I thought that if you pass a structure (not a pointer), it creates a new copy of that structure (which is just a lump of primitive data types in a row in RAM) and so any modifications will not be carried on to the original one. Or at least that's what I think. Maybe I'll test it.

That's right, but the point being you can return the newly-whatever'ed struct back to the main (so not pass by reference, but returning a value).
• 09-14-2009
MTK
Quote:

Originally Posted by tabstop
That's right, but the point being you can return the newly-whatever'ed struct back to the main (so not pass by reference, but returning a value).

I still don't quite understand. I made this program:

Code:

```#include <stdio.h> #include <stdlib.h> struct test {         int var; }; void add(struct test a, int num) {         a.var += num; } void addptr(struct test* a, int num) {         a->var += num; } int main() {         struct test* a = malloc(sizeof(struct test));         a->var = 0;         printf("Initial var : %d\n", a->var);         add(*a, 1);         printf("Add 1 (copy): %d\n", a->var);         addptr(a, 1);         printf("Add 1  (ptr): %d\n", a->var);         free(a);         return 0; }```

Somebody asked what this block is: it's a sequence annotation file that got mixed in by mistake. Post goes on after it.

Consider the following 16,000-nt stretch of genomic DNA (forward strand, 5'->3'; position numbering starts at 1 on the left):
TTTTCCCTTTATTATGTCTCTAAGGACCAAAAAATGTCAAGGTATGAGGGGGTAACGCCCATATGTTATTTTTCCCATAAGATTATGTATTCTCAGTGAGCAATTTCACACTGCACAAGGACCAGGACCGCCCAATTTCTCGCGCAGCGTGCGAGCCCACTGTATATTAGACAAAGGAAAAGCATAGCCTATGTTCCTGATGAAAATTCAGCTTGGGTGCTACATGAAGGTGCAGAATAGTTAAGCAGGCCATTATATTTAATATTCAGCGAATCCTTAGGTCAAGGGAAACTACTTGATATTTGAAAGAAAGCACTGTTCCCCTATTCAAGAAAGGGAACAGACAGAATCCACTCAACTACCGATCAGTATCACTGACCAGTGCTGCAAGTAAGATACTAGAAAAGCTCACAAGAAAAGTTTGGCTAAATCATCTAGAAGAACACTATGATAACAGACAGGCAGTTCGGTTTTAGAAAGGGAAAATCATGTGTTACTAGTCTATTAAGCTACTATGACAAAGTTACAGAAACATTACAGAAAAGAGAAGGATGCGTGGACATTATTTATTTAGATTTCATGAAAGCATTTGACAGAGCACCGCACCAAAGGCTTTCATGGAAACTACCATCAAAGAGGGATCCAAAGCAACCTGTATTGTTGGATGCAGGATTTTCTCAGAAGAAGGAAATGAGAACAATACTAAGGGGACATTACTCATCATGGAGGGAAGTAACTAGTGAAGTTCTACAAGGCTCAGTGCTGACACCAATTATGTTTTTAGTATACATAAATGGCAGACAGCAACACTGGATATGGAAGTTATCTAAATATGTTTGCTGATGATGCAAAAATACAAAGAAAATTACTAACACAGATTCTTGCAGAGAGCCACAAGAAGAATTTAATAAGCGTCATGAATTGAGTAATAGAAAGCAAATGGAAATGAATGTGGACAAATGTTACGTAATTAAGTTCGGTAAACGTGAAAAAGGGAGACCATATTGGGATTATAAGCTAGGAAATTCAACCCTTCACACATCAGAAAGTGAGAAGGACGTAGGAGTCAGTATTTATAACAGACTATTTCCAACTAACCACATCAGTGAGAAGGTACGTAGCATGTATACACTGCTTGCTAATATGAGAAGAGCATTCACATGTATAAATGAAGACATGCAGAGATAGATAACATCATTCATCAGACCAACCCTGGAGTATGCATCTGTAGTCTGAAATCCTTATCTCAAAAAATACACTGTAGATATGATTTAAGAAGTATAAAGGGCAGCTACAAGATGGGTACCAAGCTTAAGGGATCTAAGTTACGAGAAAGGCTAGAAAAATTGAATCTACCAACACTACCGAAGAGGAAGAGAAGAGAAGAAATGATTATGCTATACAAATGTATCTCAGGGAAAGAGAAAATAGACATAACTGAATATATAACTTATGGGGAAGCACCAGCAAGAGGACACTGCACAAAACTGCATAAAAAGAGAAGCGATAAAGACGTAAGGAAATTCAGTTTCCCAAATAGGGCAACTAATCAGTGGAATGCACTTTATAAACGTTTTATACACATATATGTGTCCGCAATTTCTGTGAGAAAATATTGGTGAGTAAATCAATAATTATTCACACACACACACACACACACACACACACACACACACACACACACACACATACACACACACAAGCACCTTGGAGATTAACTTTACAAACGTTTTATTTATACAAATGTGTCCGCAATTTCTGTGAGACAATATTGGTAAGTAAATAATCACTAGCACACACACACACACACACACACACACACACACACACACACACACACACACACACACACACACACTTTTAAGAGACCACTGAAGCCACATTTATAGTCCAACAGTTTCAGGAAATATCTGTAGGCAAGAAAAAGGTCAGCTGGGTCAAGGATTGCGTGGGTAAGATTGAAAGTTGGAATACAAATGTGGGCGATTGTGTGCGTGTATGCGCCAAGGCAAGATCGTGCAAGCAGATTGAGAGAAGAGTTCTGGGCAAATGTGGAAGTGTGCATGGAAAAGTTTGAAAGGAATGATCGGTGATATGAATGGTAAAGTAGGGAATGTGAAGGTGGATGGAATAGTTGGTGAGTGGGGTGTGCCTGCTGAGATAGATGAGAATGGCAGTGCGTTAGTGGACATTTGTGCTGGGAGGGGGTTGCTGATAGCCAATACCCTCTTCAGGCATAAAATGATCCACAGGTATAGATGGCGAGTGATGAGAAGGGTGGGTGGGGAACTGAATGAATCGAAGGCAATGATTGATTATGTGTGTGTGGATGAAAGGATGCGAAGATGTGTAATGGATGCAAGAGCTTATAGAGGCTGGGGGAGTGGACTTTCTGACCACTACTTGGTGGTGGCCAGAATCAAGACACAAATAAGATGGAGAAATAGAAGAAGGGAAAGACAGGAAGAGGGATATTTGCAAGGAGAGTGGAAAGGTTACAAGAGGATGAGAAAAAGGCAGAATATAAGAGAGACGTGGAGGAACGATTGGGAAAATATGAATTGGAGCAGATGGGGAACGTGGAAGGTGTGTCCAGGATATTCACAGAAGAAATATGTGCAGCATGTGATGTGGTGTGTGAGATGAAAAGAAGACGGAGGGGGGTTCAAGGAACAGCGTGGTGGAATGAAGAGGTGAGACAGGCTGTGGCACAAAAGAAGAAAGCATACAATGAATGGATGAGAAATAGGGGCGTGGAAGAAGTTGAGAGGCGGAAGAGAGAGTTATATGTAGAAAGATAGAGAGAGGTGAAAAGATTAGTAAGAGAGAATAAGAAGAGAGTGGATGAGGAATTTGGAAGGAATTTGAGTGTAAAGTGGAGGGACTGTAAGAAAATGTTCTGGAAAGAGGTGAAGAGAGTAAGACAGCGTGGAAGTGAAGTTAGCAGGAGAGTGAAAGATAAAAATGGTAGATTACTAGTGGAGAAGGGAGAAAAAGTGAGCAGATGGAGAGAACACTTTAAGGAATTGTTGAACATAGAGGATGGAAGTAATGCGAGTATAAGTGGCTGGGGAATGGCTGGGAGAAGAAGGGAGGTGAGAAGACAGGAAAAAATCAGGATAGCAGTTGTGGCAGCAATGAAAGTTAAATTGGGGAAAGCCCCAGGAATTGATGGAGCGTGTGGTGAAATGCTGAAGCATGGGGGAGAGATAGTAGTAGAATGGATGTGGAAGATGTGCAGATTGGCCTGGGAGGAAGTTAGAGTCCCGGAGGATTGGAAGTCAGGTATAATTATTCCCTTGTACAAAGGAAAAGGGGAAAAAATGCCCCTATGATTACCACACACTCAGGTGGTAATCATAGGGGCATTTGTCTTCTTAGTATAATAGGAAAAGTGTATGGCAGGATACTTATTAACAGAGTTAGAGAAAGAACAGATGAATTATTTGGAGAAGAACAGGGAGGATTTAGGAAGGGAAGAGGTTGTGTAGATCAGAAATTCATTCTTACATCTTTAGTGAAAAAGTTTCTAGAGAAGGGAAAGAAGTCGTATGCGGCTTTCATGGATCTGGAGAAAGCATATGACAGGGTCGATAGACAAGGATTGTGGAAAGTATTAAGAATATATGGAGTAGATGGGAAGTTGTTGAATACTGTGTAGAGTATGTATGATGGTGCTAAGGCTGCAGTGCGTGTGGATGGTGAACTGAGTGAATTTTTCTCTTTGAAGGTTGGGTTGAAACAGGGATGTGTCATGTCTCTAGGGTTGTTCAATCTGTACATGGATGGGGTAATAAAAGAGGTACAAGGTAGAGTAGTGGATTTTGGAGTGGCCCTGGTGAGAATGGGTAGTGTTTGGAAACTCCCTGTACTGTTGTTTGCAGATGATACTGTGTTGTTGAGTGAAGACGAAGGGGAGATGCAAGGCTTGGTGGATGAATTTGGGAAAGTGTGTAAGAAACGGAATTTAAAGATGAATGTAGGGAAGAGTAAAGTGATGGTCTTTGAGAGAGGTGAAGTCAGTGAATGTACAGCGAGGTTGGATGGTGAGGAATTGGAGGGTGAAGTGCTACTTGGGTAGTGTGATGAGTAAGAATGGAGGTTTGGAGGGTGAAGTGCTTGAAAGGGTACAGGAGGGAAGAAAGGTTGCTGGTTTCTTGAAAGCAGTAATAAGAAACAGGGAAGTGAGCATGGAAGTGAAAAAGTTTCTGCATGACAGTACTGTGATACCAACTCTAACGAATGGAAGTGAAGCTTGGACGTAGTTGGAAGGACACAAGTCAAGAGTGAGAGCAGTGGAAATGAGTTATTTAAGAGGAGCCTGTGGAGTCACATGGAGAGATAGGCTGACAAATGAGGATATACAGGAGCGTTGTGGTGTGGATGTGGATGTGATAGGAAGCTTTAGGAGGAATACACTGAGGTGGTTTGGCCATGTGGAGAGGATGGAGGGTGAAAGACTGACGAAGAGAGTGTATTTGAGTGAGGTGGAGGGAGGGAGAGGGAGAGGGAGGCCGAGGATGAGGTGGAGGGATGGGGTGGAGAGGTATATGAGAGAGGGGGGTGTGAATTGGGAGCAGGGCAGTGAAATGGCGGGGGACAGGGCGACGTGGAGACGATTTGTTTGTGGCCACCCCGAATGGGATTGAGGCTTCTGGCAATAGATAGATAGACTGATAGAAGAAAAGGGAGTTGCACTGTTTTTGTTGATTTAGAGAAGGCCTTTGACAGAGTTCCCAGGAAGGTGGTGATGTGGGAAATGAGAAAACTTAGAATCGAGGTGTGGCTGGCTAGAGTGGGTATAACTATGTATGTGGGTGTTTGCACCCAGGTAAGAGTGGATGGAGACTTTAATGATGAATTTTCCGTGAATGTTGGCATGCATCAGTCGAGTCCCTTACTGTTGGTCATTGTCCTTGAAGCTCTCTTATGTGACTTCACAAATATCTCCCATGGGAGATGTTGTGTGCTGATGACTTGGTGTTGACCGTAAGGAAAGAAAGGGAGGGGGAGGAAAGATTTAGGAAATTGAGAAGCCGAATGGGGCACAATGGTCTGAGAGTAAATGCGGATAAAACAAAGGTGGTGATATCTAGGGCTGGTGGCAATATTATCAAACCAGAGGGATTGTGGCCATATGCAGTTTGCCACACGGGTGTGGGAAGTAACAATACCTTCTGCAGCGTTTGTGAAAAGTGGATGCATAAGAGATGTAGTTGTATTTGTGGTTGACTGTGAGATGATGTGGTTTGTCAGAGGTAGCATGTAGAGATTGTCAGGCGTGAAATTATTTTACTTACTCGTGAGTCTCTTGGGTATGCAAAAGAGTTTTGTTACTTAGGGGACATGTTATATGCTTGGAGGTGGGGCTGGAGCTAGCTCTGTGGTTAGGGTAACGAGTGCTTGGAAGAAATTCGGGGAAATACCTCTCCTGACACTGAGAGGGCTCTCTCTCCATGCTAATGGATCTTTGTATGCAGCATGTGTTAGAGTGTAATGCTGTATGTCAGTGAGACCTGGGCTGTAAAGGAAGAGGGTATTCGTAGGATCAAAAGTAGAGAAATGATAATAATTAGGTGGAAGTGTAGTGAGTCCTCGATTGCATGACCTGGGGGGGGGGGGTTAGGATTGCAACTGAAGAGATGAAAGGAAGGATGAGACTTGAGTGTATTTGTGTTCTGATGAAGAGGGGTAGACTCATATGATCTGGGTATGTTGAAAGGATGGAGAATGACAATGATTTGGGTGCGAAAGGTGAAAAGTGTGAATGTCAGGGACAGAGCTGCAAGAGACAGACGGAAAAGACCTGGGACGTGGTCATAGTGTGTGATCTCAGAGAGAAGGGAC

And it prints out:

Code:

```Initial var : 0 Add 1 (copy): 0 Add 1  (ptr): 1```
• 09-14-2009
quzah

Quzah.
• 09-14-2009
MTK
That's right, instead of having to return a new struct, my addptr() function just modifies the existing one.
• 09-14-2009
quzah
Yes I know what it does. What I don't know is how it relates at all to what you've quoted. What you've quoted was about returning structures, and you aren't, but you're implying your code has something to do with that. Which it doesn't.

Quzah.
• 09-14-2009
MTK
I see now. But it still seems like it is more efficient to pass pointers because new copies of the structs do not need to be made.
• 09-15-2009
drunken_scot
What if I am using larger structures, say 5 MB images? I clearly do not want to return that on the stack. Is there a preferred way to return the new data in that case?